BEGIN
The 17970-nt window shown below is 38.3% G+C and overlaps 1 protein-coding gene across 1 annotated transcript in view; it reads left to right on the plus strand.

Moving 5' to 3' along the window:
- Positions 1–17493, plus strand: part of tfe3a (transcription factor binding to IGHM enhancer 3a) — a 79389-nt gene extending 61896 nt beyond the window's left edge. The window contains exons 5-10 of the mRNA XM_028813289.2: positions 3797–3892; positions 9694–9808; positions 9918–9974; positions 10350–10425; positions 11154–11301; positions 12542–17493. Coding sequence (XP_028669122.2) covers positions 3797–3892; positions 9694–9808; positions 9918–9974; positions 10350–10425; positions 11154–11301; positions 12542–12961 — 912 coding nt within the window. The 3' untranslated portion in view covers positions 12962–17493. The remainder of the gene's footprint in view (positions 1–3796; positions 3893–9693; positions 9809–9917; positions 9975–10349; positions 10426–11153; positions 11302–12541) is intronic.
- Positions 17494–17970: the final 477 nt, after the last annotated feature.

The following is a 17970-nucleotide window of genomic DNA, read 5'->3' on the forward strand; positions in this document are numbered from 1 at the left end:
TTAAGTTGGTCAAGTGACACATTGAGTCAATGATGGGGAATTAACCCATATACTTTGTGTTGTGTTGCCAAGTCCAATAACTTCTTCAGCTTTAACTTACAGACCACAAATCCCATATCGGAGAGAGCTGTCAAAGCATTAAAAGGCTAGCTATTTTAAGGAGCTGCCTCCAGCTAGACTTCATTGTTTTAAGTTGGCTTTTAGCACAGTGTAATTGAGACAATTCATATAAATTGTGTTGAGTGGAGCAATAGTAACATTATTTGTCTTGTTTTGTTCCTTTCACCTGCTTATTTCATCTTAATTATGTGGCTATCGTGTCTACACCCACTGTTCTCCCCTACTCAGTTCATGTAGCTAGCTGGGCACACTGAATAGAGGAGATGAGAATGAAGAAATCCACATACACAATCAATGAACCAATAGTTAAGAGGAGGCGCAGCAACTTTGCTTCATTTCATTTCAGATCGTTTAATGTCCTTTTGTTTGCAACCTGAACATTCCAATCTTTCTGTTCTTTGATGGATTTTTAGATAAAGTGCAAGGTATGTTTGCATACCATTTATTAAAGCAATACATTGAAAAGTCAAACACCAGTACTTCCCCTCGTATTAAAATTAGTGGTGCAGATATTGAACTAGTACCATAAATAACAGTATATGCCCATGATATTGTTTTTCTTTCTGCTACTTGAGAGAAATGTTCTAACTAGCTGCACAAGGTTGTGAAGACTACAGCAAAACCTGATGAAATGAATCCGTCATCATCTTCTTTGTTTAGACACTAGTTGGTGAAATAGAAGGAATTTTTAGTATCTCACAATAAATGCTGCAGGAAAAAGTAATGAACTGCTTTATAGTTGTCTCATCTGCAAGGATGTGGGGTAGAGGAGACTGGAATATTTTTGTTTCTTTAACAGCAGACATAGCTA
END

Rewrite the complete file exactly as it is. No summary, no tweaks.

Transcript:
The 17970-nt window shown below is 38.3% G+C and overlaps 1 protein-coding gene across 1 annotated transcript in view; it reads left to right on the plus strand.

Moving 5' to 3' along the window:
- Positions 1–17493, plus strand: part of tfe3a (transcription factor binding to IGHM enhancer 3a) — a 79389-nt gene extending 61896 nt beyond the window's left edge. The window contains exons 5-10 of the mRNA XM_028813289.2: positions 3797–3892; positions 9694–9808; positions 9918–9974; positions 10350–10425; positions 11154–11301; positions 12542–17493. Coding sequence (XP_028669122.2) covers positions 3797–3892; positions 9694–9808; positions 9918–9974; positions 10350–10425; positions 11154–11301; positions 12542–12961 — 912 coding nt within the window. The 3' untranslated portion in view covers positions 12962–17493. The remainder of the gene's footprint in view (positions 1–3796; positions 3893–9693; positions 9809–9917; positions 9975–10349; positions 10426–11153; positions 11302–12541) is intronic.
- Positions 17494–17970: the final 477 nt, after the last annotated feature.

The following is a 17970-nucleotide window of genomic DNA, read 5'->3' on the forward strand; positions in this document are numbered from 1 at the left end:
TTAAGTTGGTCAAGTGACACATTGAGTCAATGATGGGGAATTAACCCATATACTTTGTGTTGTGTTGCCAAGTCCAATAACTTCTTCAGCTTTAACTTACAGACCACAAATCCCATATCGGAGAGAGCTGTCAAAGCATTAAAAGGCTAGCTATTTTAAGGAGCTGCCTCCAGCTAGACTTCATTGTTTTAAGTTGGCTTTTAGCACAGTGTAATTGAGACAATTCATATAAATTGTGTTGAGTGGAGCAATAGTAACATTATTTGTCTTGTTTTGTTCCTTTCACCTGCTTATTTCATCTTAATTATGTGGCTATCGTGTCTACACCCACTGTTCTCCCCTACTCAGTTCATGTAGCTAGCTGGGCACACTGAATAGAGGAGATGAGAATGAAGAAATCCACATACACAATCAATGAACCAATAGTTAAGAGGAGGCGCAGCAACTTTGCTTCATTTCATTTCAGATCGTTTAATGTCCTTTTGTTTGCAACCTGAACATTCCAATCTTTCTGTTCTTTGATGGATTTTTAGATAAAGTGCAAGGTATGTTTGCATACCATTTATTAAAGCAATACATTGAAAAGTCAAACACCAGTACTTCCCCTCGTATTAAAATTAGTGGTGCAGATATTGAACTAGTACCATAAATAACAGTATATGCCCATGATATTGTTTTTCTTTCTGCTACTTGAGAGAAATGTTCTAACTAGCTGCACAAGGTTGTGAAGACTACAGCAAAACCTGATGAAATGAATCCGTCATCATCTTCTTTGTTTAGACACTAGTTGGTGAAATAGAAGGAATTTTTAGTATCTCACAATAAATGCTGCAGGAAAAAGTAATGAACTGCTTTATAGTTGTCTCATCTGCAAGGATGTGGGGTAGAGGAGACTGGAATATTTTTGTTTCTTTAACAGCAGACATAGCTA